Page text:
Herbal supplements are often perceived to be safe, gentle, and a natural way of providing support for overall health & well-being. Many herbal supplements contain hidden pharmaceutical ingredients
that could be causing serious health risks, suggested a team of
experts from Queen's University Belfast, Kingston University London and
Emeritus Professor Duncan Burns, a forensically experienced
analytical chemist from the Queen's University Belfast's Institute for
Global Food Security, has been working with a team of specialists on a
peer-reviewed paper to examine the detection of illegal ingredients in
‘Over-the-counter supplements - to treat obesity and erectile dysfunction problems - are labelled as fully herbal but often include potentially dangerous pharmaceutical ingredients, which are not listed on the label.’
The experts included Dr Michael Walker from the Government Chemist
Programme at LGC and Professor Declan Naughton from Kingston University.
The research found that over-the-counter supplements - commonly
advertised to treat obesity and erectile dysfunction problems - are
labelled as fully herbal but often include potentially dangerous
pharmaceutical ingredients, which are not listed on the label.
Professor Burns from Queen's University, who is working to advance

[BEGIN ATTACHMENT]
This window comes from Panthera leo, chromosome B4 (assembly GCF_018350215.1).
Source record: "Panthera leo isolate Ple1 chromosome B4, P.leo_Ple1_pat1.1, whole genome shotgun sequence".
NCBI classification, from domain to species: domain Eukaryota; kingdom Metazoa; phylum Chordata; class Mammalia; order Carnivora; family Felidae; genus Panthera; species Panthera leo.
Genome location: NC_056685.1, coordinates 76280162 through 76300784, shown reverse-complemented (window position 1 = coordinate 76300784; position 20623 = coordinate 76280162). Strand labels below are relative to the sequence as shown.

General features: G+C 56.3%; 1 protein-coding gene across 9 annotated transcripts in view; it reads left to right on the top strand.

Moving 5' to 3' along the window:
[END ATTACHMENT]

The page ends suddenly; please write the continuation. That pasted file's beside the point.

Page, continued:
knowledge in this area, explained: "Our review looked at research from
right across the globe and questioned the purity of herbal food
supplements. We have found that these supplements are often not what
customers think they are - they are being deceived into thinking they
are getting health benefits from a natural product when actually they
are taking a hidden drug."
"These products are unlicensed medicines and many people are
consuming large quantities without knowing the interactions with other
supplements or medicines they may be taking. This is very dangerous and
there can be severe side effects."
The survey raises serious questions about the safety of slimming
supplements containing Sibutramine. Sibutramine was licensed as the
medicine Reductil until 2010, when it was withdrawn across Europe and
the US due to an increased risk of heart attacks and strokes associated
with the use of the drug.
Tadalfil and sulfoaildenafil were among the most frequently
undeclared ingredients in products for erectile dysfunction. When taken
with other medicines containing nitrates, they can lower blood pressure
drastically and cause serious health problems.
Professor Burns noted: "This is a real issue as people suffering
from conditions like diabetes, hyperlipidemia and hypertension are
frequently prescribed nitrate containing medicines. If they are also
taking a herbal supplement to treat erectile dysfunction, they could
become very ill. People who take these products will not be aware they have taken
these substances and so when they visit their doctor they may not
declare this and it can be difficult to determine what is causing the
side effects. It is a very dangerous situation."
Professor Declan Naughton explained: "This work highlights the vital
role research and, in particular, techniques like datamining, can play
in informing regulators about current trends in supplement
contamination. This is very important to ensure effective testing
strategies and, ultimately, to help keep the public safe."
Dr Michael Walker commented: "The laboratory tests we describe in
our paper will assist regulators to tackle this problem proactively to
protect consumers and responsible businesses."